Projector Reviews

Optoma UHD65 4K UHD Projector – Picture Quality, page 2

OPTOMA UHD65 4K UHD PROJECTOR – PICTURE QUALITY pg2: 4K HDR Picture, 4K Content Expanded Color Space – BT.2020

4K HDR Picture

Remember, please that the UHD65 is a first generation product – it’s Optoma’s first crack at 4K content, and their first attempt to tackle new standards for our industry, of HDR and BT.2020 color space.  I think the UHD65 will prove to be a popular projector, but from talking to the various DLP manufacturers, most of them have 2nd generation models that will show up less than a year after the first ones.  At least one of these companies (I can’t say which, due to non-disclosure, has an additional model to be announced at CEDIA in two months and another will have a couple of new ones).  In a some cases, the manufacturers are adding a solid state version (laser or LED) to the  line-up, but expect improvements in HDR and BT.2020 handling in those next gen models. (Of the non-DLP players, accepting 4K content with HDR, those are all already on their second or third generation products).

Overall the images tend to look (strangely) a bit too bright in the brighter ranges.  I say strangely, because the normal end result with projectors doing HDR, is the opposite -to be a bit dark in the mid and lower mid ranges (which increases the “pop” when something very bright happens – a blinding light, an explosion, or just going from “inside” to outside facing into a bright sun.

OK, not ideal, but you could consider that a good trade-off.  Forgetting how things measure, it comes down to the view-ability of the picture.  A little less wow factor, due to the brightness I just mentioned,  may be a positive when considering the UHD65’s 4K HDR picture against the the extra wow factor, but a picture less likely to seem a bit dim in the lower brightness scenes!  So it’s a bit like Optoma detuned the HDR, with the end result, less High, in HDR, but also a picture less likely to come across dark than much of the competition.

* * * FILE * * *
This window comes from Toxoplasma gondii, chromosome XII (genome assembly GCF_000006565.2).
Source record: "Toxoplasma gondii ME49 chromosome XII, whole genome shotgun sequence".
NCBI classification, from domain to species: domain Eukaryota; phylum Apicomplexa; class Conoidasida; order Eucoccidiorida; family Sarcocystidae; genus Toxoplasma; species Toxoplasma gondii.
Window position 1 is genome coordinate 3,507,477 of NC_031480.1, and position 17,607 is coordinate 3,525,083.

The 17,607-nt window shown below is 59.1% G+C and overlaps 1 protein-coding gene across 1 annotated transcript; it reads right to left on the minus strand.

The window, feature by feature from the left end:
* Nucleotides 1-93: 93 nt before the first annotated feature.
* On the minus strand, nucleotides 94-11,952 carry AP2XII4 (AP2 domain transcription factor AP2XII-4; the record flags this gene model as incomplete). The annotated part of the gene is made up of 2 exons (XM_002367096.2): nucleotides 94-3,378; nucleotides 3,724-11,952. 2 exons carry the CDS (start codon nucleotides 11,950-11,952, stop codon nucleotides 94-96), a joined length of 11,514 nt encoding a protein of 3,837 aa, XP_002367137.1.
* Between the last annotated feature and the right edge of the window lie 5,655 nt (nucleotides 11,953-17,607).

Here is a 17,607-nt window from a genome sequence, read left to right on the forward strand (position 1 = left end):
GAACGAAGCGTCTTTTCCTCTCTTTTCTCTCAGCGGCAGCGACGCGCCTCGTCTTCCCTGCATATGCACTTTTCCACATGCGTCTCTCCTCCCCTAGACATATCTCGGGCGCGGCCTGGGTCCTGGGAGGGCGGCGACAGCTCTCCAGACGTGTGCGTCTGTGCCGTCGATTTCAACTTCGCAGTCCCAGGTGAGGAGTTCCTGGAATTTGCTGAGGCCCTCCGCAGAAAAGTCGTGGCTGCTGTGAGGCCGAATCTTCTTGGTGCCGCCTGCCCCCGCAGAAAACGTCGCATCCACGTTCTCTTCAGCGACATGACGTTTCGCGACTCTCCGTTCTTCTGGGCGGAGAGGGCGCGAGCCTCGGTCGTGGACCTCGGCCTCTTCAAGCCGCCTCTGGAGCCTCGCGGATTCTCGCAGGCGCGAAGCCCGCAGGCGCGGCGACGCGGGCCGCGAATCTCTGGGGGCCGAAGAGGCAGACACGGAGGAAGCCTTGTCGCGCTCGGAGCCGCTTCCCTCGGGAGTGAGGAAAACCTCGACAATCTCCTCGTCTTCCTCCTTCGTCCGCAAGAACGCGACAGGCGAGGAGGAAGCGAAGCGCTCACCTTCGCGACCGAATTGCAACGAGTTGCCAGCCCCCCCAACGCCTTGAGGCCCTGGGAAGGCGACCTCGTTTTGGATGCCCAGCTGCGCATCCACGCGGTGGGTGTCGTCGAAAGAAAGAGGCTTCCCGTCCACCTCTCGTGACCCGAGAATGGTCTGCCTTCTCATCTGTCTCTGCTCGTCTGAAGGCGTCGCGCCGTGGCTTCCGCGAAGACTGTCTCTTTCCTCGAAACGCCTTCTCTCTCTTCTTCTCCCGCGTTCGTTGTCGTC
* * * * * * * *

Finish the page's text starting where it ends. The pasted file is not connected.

4K Content Expanded Color Space - BT.2020

I’ll briefly go through my take on what BT.2020 is (compared to REC709 – the HDTV and Blu-ray standard for color, and P3.  Mind you, I’m no engineer, so for a more precise explanation look to Ron’s Home Theater and Projectors – The Technical Side blog.

But first, some comments on the images above:

The player starts with this Ghostbusters 2016 scene, from the 1080p Blu-ray disc, it’s followed by the Epson HC5040UB doing the same image. Both are using REC709 color space.  The second pair of that same image, is  UHD65 first, Epson second again), but these are from the 4K output from the Blu-ray UHD disc. Note the difference in the intensity of blues, greens, and the softer red/orange lighting of the windows.  Also look at the white light on the building to the right.  Those are followed by images from the Epson LS10500  projector ($7999), and the $24,999 true 4K Sony VZ1000ES.

The Epson LS10500 and Sony VZ1000ES both have laser light engines, which really helps.  The photo of the Sony and to a lesser degree the Epson laser, are a bit darker than the others – in part due to the need to not crush the near whites, as those projectors have more dynamic range, but it makes it tough to capture with my camera – and your display, the darker parts of the picture.